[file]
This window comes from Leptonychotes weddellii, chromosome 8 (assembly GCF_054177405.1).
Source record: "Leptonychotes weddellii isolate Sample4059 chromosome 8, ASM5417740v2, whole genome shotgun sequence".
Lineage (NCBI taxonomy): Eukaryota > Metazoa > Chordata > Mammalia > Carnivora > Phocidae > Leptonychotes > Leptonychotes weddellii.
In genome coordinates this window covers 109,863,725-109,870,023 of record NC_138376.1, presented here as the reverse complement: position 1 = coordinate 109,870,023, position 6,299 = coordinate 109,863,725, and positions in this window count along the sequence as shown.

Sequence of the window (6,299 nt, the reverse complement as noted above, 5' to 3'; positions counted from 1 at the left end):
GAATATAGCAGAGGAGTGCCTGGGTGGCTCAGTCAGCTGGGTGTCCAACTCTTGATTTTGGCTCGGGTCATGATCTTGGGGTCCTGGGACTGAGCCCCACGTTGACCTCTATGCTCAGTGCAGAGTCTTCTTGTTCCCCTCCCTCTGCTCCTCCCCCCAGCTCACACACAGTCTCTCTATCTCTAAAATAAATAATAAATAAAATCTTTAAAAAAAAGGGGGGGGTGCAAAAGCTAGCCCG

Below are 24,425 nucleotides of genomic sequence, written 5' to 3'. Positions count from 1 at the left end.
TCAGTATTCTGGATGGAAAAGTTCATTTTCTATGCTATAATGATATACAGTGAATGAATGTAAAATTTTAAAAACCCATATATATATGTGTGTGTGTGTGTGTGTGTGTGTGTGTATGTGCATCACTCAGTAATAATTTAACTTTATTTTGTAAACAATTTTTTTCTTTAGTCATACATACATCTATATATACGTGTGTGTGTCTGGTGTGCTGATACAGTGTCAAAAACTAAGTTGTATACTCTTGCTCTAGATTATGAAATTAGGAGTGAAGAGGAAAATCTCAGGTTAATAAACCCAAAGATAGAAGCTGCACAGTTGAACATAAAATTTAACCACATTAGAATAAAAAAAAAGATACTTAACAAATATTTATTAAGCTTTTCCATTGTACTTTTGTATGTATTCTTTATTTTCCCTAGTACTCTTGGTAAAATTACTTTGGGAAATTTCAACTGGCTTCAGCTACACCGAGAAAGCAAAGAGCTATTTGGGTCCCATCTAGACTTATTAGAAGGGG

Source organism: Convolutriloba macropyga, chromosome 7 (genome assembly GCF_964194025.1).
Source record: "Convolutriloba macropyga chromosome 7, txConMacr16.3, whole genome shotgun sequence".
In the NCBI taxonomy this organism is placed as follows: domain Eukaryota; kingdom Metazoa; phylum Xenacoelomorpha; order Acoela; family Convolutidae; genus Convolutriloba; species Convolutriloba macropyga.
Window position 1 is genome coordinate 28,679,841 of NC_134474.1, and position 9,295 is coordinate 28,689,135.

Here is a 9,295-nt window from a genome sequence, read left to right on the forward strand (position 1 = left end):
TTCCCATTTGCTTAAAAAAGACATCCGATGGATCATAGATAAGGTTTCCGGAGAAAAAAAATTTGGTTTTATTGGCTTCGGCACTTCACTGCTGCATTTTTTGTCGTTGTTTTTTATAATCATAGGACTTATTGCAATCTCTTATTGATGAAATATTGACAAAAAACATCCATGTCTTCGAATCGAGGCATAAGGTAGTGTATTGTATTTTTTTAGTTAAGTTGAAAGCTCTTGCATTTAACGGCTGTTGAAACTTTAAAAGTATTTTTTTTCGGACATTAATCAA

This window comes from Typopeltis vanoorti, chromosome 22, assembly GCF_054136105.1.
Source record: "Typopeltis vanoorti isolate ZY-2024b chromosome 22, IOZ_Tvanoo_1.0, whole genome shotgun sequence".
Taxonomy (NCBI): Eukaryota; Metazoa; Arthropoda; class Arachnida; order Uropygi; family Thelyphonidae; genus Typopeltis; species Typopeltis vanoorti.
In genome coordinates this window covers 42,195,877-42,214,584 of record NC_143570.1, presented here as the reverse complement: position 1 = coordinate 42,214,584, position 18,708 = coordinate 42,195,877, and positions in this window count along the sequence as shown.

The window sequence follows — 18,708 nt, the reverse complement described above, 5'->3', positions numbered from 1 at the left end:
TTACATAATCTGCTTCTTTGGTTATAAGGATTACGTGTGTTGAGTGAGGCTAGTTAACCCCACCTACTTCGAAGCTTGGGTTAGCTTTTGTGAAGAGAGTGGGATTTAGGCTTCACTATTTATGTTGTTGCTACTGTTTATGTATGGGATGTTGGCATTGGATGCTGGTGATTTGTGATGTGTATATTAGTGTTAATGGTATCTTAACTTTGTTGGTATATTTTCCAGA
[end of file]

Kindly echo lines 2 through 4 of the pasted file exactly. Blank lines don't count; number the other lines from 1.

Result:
Source record: "Leptonychotes weddellii isolate Sample4059 chromosome 8, ASM5417740v2, whole genome shotgun sequence".
Lineage (NCBI taxonomy): Eukaryota > Metazoa > Chordata > Mammalia > Carnivora > Phocidae > Leptonychotes > Leptonychotes weddellii.
In genome coordinates this window covers 109,863,725-109,870,023 of record NC_138376.1, presented here as the reverse complement: position 1 = coordinate 109,870,023, position 6,299 = coordinate 109,863,725, and positions in this window count along the sequence as shown.